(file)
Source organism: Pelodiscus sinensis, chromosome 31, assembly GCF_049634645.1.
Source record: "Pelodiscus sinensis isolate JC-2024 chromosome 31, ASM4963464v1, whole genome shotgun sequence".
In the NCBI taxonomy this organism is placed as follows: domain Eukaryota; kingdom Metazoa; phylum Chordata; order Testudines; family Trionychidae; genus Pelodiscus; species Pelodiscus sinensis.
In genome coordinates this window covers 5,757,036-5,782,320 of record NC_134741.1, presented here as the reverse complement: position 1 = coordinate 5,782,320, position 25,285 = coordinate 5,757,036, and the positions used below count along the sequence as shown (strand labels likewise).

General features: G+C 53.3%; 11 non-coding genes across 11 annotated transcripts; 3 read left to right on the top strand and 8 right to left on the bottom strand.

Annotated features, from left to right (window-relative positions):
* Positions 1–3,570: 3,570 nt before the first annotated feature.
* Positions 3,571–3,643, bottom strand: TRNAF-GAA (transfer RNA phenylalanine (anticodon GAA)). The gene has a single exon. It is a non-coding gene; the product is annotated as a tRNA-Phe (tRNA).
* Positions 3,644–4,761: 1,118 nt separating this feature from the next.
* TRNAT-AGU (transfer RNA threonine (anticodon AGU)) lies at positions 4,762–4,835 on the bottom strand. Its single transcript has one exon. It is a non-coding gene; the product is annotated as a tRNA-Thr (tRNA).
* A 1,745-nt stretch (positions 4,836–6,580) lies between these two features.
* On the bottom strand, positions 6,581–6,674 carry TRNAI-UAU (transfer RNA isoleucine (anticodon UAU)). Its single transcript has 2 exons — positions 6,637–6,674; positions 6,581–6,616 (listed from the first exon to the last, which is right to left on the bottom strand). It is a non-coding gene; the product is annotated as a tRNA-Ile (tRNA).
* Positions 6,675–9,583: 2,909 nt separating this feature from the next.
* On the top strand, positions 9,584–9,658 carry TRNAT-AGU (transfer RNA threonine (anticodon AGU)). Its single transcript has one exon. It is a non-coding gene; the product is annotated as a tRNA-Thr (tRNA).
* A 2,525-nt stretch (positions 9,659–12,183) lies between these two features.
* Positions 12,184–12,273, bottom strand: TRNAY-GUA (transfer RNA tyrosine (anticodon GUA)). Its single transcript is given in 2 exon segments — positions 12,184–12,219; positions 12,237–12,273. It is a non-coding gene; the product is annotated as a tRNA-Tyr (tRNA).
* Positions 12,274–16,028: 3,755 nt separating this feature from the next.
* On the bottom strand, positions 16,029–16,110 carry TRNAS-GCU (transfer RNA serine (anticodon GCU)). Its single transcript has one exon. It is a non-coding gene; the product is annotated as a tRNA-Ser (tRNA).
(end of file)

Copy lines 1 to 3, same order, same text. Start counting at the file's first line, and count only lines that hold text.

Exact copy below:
Source organism: Pelodiscus sinensis, chromosome 31, assembly GCF_049634645.1.
Source record: "Pelodiscus sinensis isolate JC-2024 chromosome 31, ASM4963464v1, whole genome shotgun sequence".
In the NCBI taxonomy this organism is placed as follows: domain Eukaryota; kingdom Metazoa; phylum Chordata; order Testudines; family Trionychidae; genus Pelodiscus; species Pelodiscus sinensis.